1. Introduction

Both historically and in recent years, there has been significant interest in the biomedical roles and applications of manganese. A search of the PubMed database in 2013 showed that the number of publications with manganese in the title had an average annual increase of 7% or more over the previous five, ten, twenty, and fifty years, with an average approaching 800 publications per year over the five previous years (PubMed, 2013). This growing interest likely comes from several characteristics of manganese that have important consequences for biology and medicine, including: its roles as an essential nutrient in mammals; its toxicity in large amounts; its role in plant photosynthesis; and its paramagnetism in the Mn2+ oxidation state. Thus, there are many potential interesting applications for a manganese radiotracer, particularly for an isotope that is imageable by positron emission tomography (PET), which has very high sensitivity and better spatial resolution than other nuclear imaging modalities. Imageable isotope(s) of manganese could facilitate in vivo studies that utilize manganese as a radiotracer for antibodies, nanoparticles, etc. or as a means to image the biodistribution of manganese cations.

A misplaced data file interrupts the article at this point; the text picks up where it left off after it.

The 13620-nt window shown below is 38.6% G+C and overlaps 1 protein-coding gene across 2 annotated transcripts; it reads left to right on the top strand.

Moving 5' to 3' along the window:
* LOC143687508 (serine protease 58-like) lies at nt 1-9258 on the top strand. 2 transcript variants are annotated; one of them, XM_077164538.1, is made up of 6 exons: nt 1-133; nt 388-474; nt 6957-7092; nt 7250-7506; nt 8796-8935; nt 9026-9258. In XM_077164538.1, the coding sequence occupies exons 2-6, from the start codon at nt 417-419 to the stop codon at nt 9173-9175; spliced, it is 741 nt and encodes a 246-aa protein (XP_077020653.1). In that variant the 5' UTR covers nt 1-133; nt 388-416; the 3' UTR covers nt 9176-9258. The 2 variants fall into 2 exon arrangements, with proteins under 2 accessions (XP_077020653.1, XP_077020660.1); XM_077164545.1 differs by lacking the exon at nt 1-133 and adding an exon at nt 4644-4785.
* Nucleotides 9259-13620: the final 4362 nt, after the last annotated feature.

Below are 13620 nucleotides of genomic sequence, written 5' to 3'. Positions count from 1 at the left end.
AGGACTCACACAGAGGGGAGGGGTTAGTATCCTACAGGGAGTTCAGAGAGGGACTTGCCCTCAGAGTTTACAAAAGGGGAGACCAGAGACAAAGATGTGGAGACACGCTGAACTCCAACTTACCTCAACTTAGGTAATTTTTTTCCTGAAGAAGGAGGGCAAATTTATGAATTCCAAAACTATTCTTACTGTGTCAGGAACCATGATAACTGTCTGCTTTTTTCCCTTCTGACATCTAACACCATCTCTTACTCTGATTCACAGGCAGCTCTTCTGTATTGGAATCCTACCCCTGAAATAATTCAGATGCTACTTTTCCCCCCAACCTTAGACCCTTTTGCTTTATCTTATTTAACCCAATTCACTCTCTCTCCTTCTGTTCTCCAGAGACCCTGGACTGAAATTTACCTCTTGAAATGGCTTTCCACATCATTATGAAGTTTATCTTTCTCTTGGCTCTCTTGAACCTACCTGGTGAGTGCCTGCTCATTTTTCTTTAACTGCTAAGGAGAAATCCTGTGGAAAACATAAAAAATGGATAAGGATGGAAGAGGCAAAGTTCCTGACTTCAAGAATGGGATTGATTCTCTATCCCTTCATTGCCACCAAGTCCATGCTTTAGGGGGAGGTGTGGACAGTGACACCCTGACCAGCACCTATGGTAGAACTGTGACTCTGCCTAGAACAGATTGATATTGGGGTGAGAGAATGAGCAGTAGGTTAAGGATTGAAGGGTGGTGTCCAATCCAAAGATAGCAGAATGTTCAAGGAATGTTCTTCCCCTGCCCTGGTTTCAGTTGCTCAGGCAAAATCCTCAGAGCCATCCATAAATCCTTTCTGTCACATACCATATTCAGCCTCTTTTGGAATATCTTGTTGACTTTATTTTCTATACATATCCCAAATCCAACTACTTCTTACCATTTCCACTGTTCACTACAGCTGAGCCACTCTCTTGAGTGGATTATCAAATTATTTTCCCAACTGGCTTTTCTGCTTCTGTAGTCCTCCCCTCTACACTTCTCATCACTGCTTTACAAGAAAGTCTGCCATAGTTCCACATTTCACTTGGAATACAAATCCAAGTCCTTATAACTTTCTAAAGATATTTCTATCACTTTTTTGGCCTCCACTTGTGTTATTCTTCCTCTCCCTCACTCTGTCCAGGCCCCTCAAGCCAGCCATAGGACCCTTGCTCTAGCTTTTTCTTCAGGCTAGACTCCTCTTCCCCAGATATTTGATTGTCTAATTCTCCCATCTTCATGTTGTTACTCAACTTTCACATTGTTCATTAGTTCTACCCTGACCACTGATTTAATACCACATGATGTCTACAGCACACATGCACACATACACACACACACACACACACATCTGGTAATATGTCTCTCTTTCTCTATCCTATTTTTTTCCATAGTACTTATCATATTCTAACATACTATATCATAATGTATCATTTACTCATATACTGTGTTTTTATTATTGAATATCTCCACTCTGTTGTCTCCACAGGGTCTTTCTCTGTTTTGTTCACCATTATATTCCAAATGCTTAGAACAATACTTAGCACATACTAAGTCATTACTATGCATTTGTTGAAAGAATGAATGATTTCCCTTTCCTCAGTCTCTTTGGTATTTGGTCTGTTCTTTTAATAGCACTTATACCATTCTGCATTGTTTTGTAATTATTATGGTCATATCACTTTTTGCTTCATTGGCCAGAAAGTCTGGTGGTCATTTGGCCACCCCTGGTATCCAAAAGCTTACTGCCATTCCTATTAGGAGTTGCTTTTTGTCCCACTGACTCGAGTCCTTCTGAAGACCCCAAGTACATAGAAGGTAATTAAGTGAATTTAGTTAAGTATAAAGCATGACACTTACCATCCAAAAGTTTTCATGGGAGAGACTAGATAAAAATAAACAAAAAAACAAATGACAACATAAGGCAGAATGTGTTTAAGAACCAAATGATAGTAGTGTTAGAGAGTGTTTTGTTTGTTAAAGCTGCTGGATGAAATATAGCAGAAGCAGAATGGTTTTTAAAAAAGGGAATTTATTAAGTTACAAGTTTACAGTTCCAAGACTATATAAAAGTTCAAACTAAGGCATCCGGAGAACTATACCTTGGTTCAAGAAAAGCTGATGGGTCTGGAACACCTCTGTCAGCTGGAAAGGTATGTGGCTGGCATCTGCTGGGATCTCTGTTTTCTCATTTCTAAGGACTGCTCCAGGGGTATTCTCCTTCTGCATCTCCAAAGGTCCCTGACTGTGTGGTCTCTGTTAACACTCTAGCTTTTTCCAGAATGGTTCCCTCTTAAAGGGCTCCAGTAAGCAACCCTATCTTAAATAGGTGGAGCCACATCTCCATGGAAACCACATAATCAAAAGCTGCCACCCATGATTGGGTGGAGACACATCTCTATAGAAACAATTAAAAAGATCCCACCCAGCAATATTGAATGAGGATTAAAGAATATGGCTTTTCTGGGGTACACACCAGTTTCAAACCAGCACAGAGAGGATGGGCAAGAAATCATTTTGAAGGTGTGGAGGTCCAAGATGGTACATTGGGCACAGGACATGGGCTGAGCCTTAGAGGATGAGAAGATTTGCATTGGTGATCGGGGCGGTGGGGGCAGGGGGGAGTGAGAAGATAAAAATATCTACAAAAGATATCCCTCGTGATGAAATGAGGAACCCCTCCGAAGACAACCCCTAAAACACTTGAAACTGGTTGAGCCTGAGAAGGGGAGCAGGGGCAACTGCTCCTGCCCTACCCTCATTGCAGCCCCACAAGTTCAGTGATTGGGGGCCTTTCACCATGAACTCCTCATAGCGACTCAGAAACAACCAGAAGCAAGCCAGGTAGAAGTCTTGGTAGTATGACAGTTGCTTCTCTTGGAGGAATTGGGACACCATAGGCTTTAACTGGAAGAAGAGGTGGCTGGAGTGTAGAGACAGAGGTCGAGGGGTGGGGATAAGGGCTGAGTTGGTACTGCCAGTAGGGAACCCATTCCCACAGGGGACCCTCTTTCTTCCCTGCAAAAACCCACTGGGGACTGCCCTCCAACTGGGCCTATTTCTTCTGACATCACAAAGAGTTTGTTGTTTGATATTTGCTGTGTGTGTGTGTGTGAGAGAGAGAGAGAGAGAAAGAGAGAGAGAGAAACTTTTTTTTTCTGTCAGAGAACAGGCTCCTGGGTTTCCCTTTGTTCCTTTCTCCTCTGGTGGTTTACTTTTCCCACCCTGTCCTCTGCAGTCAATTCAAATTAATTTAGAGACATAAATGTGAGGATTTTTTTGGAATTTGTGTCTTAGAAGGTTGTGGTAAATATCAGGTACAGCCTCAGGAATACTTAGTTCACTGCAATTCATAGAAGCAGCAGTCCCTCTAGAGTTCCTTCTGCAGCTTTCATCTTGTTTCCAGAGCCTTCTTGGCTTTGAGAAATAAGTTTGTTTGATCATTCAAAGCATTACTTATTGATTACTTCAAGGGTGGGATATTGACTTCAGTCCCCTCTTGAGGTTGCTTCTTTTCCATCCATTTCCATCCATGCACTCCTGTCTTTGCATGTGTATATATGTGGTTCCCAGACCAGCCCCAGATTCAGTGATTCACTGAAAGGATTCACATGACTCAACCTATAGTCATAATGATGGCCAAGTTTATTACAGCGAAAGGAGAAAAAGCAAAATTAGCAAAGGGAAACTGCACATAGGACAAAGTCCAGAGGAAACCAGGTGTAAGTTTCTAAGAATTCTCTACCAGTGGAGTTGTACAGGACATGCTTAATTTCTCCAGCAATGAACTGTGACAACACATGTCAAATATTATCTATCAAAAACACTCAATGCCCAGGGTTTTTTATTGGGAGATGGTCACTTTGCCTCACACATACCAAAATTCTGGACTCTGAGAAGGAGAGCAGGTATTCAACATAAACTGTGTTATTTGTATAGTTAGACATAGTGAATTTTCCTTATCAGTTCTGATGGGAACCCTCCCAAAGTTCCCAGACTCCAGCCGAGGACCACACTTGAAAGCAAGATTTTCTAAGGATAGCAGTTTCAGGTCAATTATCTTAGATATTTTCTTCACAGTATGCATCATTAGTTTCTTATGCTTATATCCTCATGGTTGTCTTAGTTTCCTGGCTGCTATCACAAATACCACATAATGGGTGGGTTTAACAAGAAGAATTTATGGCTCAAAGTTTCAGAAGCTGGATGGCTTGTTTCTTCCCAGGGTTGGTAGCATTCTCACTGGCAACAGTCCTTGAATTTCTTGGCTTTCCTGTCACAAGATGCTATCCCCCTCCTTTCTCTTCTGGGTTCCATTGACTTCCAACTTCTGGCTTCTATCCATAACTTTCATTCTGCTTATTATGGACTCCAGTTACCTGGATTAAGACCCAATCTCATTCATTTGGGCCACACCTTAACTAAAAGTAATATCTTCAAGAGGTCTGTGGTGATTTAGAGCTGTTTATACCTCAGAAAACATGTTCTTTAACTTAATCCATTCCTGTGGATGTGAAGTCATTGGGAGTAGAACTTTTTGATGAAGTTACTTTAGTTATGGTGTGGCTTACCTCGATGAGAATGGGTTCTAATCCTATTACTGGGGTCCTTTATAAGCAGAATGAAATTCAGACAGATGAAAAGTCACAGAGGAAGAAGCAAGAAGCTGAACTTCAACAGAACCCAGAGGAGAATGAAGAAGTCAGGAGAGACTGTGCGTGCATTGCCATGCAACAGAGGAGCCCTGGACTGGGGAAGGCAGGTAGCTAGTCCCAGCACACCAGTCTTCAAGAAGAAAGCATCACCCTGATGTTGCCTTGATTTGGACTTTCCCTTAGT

Based on nuclear decay properties, 52Mn is a good candidate for these applications. This isotope has a half-life (t1/2 = 5.6 d) that would make it convenient for processing, labeling, and shipping, as well as for imaging studies that require time points that are several days post-injection. 52Mn emits positrons with a branching ratio (Iβ + = 29.6%) (Huo et al., 2007) that is comparable to other PET radiometals (e.g., 64Cu and 89Zr) and with a very low average positron energy (Eβ + = 242 keV) (Huo et al., 2007) that is even lower than 18F and therefore gives even better spatial resolution in PET (Prince and Links, 2005). However, 52Mn also emits significant gamma radiation (Smith and Stabin, 2012), which can increase dose to research personnel and laboratory animals, as well as cause artifacts in PET. 52mMn has also been investigated in PET studies as it has a high branching ratio for positron emission (Iβ + = 95.0%), but its utility is limited by a short half-life (t1/2 = 21.1 min), very high average positron energy (Eβ +, avg = 1170 keV), and significant gamma radiation emission (Huo et al., 2007). Despite the interest in imaging 52Mn and 52mMn, routine production of useful quantities of these isotopes with high purity is still being developed (Buchholz et al., 2013; Topping et al., 2013).